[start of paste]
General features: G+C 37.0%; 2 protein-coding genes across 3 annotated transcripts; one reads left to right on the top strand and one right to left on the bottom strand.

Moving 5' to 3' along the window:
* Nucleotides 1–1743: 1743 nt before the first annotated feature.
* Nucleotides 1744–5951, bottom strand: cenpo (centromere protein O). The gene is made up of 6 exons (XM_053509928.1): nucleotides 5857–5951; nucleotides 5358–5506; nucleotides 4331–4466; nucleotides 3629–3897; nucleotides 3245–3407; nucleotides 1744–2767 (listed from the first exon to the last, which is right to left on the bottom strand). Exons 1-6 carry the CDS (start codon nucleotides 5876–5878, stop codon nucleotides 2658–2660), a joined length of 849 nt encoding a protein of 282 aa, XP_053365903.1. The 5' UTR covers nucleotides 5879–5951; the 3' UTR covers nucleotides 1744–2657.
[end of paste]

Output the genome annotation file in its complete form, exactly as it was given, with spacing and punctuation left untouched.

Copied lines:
General features: G+C 37.0%; 2 protein-coding genes across 3 annotated transcripts; one reads left to right on the top strand and one right to left on the bottom strand.

Moving 5' to 3' along the window:
* Nucleotides 1–1743: 1743 nt before the first annotated feature.
* Nucleotides 1744–5951, bottom strand: cenpo (centromere protein O). The gene is made up of 6 exons (XM_053509928.1): nucleotides 5857–5951; nucleotides 5358–5506; nucleotides 4331–4466; nucleotides 3629–3897; nucleotides 3245–3407; nucleotides 1744–2767 (listed from the first exon to the last, which is right to left on the bottom strand). Exons 1-6 carry the CDS (start codon nucleotides 5876–5878, stop codon nucleotides 2658–2660), a joined length of 849 nt encoding a protein of 282 aa, XP_053365903.1. The 5' UTR covers nucleotides 5879–5951; the 3' UTR covers nucleotides 1744–2657.